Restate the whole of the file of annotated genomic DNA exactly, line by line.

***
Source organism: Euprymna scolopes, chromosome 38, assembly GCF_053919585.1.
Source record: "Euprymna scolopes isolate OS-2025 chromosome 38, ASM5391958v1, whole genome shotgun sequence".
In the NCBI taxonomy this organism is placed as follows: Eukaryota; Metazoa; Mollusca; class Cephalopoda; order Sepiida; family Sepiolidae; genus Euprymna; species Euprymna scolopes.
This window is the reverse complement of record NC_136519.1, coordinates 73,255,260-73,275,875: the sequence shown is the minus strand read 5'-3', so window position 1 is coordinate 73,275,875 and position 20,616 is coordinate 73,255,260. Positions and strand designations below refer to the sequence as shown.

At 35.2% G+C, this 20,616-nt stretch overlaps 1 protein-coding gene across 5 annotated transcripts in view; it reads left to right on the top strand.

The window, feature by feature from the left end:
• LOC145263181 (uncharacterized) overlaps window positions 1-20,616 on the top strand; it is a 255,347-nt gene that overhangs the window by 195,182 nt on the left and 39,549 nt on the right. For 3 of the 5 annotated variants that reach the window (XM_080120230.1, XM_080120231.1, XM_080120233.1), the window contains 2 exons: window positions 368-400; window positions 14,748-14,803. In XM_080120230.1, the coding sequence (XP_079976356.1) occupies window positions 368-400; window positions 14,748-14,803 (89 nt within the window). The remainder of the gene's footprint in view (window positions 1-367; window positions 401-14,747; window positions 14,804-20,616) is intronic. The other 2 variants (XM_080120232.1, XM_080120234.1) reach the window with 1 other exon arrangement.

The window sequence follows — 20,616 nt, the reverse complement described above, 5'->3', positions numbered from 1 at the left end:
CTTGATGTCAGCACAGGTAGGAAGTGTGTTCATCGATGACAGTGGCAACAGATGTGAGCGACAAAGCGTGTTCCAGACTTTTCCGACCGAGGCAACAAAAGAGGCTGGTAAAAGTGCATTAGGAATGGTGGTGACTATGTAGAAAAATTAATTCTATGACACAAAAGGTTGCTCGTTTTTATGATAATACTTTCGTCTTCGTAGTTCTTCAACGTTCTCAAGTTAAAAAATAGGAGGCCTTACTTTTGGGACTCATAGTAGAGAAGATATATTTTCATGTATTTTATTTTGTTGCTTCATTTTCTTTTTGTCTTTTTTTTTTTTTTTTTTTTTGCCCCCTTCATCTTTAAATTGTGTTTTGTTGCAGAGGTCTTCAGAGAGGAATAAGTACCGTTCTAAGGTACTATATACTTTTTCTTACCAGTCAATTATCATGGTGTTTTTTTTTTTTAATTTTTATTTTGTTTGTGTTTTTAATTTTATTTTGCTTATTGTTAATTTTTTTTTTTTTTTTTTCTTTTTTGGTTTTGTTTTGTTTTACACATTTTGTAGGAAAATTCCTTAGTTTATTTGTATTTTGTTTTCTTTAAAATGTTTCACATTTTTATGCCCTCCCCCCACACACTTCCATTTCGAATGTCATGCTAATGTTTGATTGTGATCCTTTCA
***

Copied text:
Source organism: Euprymna scolopes, chromosome 38, assembly GCF_053919585.1.
Source record: "Euprymna scolopes isolate OS-2025 chromosome 38, ASM5391958v1, whole genome shotgun sequence".
In the NCBI taxonomy this organism is placed as follows: Eukaryota; Metazoa; Mollusca; class Cephalopoda; order Sepiida; family Sepiolidae; genus Euprymna; species Euprymna scolopes.
This window is the reverse complement of record NC_136519.1, coordinates 73,255,260-73,275,875: the sequence shown is the minus strand read 5'-3', so window position 1 is coordinate 73,275,875 and position 20,616 is coordinate 73,255,260. Positions and strand designations below refer to the sequence as shown.

At 35.2% G+C, this 20,616-nt stretch overlaps 1 protein-coding gene across 5 annotated transcripts in view; it reads left to right on the top strand.

The window, feature by feature from the left end:
• LOC145263181 (uncharacterized) overlaps window positions 1-20,616 on the top strand; it is a 255,347-nt gene that overhangs the window by 195,182 nt on the left and 39,549 nt on the right. For 3 of the 5 annotated variants that reach the window (XM_080120230.1, XM_080120231.1, XM_080120233.1), the window contains 2 exons: window positions 368-400; window positions 14,748-14,803. In XM_080120230.1, the coding sequence (XP_079976356.1) occupies window positions 368-400; window positions 14,748-14,803 (89 nt within the window). The remainder of the gene's footprint in view (window positions 1-367; window positions 401-14,747; window positions 14,804-20,616) is intronic. The other 2 variants (XM_080120232.1, XM_080120234.1) reach the window with 1 other exon arrangement.

The window sequence follows — 20,616 nt, the reverse complement described above, 5'->3', positions numbered from 1 at the left end:
CTTGATGTCAGCACAGGTAGGAAGTGTGTTCATCGATGACAGTGGCAACAGATGTGAGCGACAAAGCGTGTTCCAGACTTTTCCGACCGAGGCAACAAAAGAGGCTGGTAAAAGTGCATTAGGAATGGTGGTGACTATGTAGAAAAATTAATTCTATGACACAAAAGGTTGCTCGTTTTTATGATAATACTTTCGTCTTCGTAGTTCTTCAACGTTCTCAAGTTAAAAAATAGGAGGCCTTACTTTTGGGACTCATAGTAGAGAAGATATATTTTCATGTATTTTATTTTGTTGCTTCATTTTCTTTTTGTCTTTTTTTTTTTTTTTTTTTTTGCCCCCTTCATCTTTAAATTGTGTTTTGTTGCAGAGGTCTTCAGAGAGGAATAAGTACCGTTCTAAGGTACTATATACTTTTTCTTACCAGTCAATTATCATGGTGTTTTTTTTTTTTAATTTTTATTTTGTTTGTGTTTTTAATTTTATTTTGCTTATTGTTAATTTTTTTTTTTTTTTTTTCTTTTTTGGTTTTGTTTTGTTTTACACATTTTGTAGGAAAATTCCTTAGTTTATTTGTATTTTGTTTTCTTTAAAATGTTTCACATTTTTATGCCCTCCCCCCACACACTTCCATTTCGAATGTCATGCTAATGTTTGATTGTGATCCTTTCA